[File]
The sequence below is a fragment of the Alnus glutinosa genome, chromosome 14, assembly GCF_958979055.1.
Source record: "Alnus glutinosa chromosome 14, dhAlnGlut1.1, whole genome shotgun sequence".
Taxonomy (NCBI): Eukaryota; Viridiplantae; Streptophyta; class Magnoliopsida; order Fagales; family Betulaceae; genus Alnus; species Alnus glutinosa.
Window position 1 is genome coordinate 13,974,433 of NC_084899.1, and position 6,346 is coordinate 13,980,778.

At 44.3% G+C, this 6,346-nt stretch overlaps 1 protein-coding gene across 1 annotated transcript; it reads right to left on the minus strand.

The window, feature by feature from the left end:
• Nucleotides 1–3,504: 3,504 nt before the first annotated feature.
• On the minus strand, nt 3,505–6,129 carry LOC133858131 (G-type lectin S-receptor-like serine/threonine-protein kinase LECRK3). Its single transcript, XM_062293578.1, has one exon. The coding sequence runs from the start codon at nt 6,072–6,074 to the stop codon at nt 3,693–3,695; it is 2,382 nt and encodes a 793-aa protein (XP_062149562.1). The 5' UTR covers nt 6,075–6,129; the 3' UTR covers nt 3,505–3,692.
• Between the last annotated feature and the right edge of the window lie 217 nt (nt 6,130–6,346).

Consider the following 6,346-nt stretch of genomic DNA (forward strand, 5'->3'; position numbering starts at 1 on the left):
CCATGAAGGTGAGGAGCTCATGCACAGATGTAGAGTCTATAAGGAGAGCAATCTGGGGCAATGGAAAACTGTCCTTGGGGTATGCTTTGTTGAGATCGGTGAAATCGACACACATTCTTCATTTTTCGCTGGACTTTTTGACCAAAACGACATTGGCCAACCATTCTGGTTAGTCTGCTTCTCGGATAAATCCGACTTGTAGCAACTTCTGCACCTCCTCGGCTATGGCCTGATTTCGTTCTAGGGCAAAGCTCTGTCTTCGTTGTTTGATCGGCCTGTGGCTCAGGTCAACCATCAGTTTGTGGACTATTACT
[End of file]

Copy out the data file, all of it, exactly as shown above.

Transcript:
The sequence below is a fragment of the Alnus glutinosa genome, chromosome 14, assembly GCF_958979055.1.
Source record: "Alnus glutinosa chromosome 14, dhAlnGlut1.1, whole genome shotgun sequence".
Taxonomy (NCBI): Eukaryota; Viridiplantae; Streptophyta; class Magnoliopsida; order Fagales; family Betulaceae; genus Alnus; species Alnus glutinosa.
Window position 1 is genome coordinate 13,974,433 of NC_084899.1, and position 6,346 is coordinate 13,980,778.

At 44.3% G+C, this 6,346-nt stretch overlaps 1 protein-coding gene across 1 annotated transcript; it reads right to left on the minus strand.

The window, feature by feature from the left end:
• Nucleotides 1–3,504: 3,504 nt before the first annotated feature.
• On the minus strand, nt 3,505–6,129 carry LOC133858131 (G-type lectin S-receptor-like serine/threonine-protein kinase LECRK3). Its single transcript, XM_062293578.1, has one exon. The coding sequence runs from the start codon at nt 6,072–6,074 to the stop codon at nt 3,693–3,695; it is 2,382 nt and encodes a 793-aa protein (XP_062149562.1). The 5' UTR covers nt 6,075–6,129; the 3' UTR covers nt 3,505–3,692.
• Between the last annotated feature and the right edge of the window lie 217 nt (nt 6,130–6,346).

Consider the following 6,346-nt stretch of genomic DNA (forward strand, 5'->3'; position numbering starts at 1 on the left):
CCATGAAGGTGAGGAGCTCATGCACAGATGTAGAGTCTATAAGGAGAGCAATCTGGGGCAATGGAAAACTGTCCTTGGGGTATGCTTTGTTGAGATCGGTGAAATCGACACACATTCTTCATTTTTCGCTGGACTTTTTGACCAAAACGACATTGGCCAACCATTCTGGTTAGTCTGCTTCTCGGATAAATCCGACTTGTAGCAACTTCTGCACCTCCTCGGCTATGGCCTGATTTCGTTCTAGGGCAAAGCTCTGTCTTCGTTGTTTGATCGGCCTGTGGCTCAGGTCAACCATCAGTTTGTGGACTATTACT